I need some code to do regular expression and wildcard matching.

Q

I need some code to do regular expression and wildcard matching.

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A

Make sure you recognize the difference between:
* Classic regular expressions, variants of which are used in such Unix utilities as ed and grep. In regular expressions, a dot . usually matches any single character, and the sequence .* usually matches any string of characters. (Of course, full-blown regular expressions have several more features than these two.)
* Filename wildcards, variants of which are used by most operating systems. There is considerably more variation here (in particular, MS-DOS wildcards are somewhat stunted), but it is often the case that ? matches any single character, and * matches any string of characters.
There are a number of packages available for matching regular expressions. Most packages use a pair of functions, one for ``compiling'' the regular expression, and one for ``executing'' it (i.e. matching strings against it). Look for header files named <regex.h> or <regexp.h>, and functions called regcmp/regex, regcomp/regexec, or re_comp/re_exec. (These functions may exist in a separate regexp library.) A popular, freely-redistributable regexp package by Henry Spencer is available from ftp.cs.toronto.edu in pub/regexp.shar.Z or in several other archives. The GNU project has a package called rx.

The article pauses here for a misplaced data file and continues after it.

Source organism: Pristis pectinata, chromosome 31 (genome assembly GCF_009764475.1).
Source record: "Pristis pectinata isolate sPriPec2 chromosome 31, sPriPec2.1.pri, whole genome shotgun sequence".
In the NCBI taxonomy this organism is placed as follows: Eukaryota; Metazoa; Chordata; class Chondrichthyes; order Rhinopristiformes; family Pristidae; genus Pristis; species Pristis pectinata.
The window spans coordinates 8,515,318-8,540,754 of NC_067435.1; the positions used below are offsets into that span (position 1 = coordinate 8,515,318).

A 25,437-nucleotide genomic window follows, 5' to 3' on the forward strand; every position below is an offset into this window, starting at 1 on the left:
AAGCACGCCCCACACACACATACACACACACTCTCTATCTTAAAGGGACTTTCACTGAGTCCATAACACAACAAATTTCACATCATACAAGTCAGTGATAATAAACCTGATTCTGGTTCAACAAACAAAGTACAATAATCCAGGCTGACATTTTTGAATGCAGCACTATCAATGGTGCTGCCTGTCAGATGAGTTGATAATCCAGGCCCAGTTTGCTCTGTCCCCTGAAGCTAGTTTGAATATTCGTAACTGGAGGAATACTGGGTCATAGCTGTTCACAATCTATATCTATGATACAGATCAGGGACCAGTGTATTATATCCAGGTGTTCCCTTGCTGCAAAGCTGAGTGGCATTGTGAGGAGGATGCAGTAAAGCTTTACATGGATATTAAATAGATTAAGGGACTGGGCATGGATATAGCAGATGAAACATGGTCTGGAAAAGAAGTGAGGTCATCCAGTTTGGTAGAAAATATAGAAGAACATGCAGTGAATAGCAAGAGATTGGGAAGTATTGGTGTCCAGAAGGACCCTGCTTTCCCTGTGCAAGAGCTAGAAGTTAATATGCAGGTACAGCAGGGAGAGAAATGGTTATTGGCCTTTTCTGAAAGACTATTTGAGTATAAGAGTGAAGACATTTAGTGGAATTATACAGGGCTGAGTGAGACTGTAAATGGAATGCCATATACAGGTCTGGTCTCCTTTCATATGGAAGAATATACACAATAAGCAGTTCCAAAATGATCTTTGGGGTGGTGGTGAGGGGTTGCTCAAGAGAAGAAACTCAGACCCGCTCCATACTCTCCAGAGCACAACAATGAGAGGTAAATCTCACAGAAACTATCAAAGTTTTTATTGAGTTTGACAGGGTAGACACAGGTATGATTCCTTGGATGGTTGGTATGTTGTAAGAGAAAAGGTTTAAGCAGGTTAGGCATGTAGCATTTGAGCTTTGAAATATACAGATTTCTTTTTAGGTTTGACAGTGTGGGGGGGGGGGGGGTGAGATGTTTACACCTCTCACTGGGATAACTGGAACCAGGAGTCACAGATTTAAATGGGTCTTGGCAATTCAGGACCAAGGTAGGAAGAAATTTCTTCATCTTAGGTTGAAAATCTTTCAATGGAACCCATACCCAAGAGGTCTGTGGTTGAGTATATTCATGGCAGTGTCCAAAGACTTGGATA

Filename wildcard matching (sometimes called ``globbing'') is done in a variety of ways on different systems. On Unix, wildcards are automatically expanded by the shell before a process is invoked, so programs rarely have to worry about them explicitly. Under MS-DOS compilers, there is often a special object file which can be linked in to a program to expand wildcards while argv is being built. Several systems (including MS-DOS and VMS) provide system services for listing or opening files specified by wildcards. Check your compiler/library documentation.
Here is a quick little wildcard matcher by Arjan Kenter:
int match(char *pat, char *str)
{
switch(*pat) {
case '\0': return !*str;
case '*': return match(pat+1, str) ||
*str && match(pat, str+1);
case '?': return *str && match(pat+1, str+1);
default: return *pat == *str && match(pat+1, str+1);
}
}

With this definition, the call match("a*b.c", "aplomb.c") would return 1.

2015-08-12, 958👍, 0💬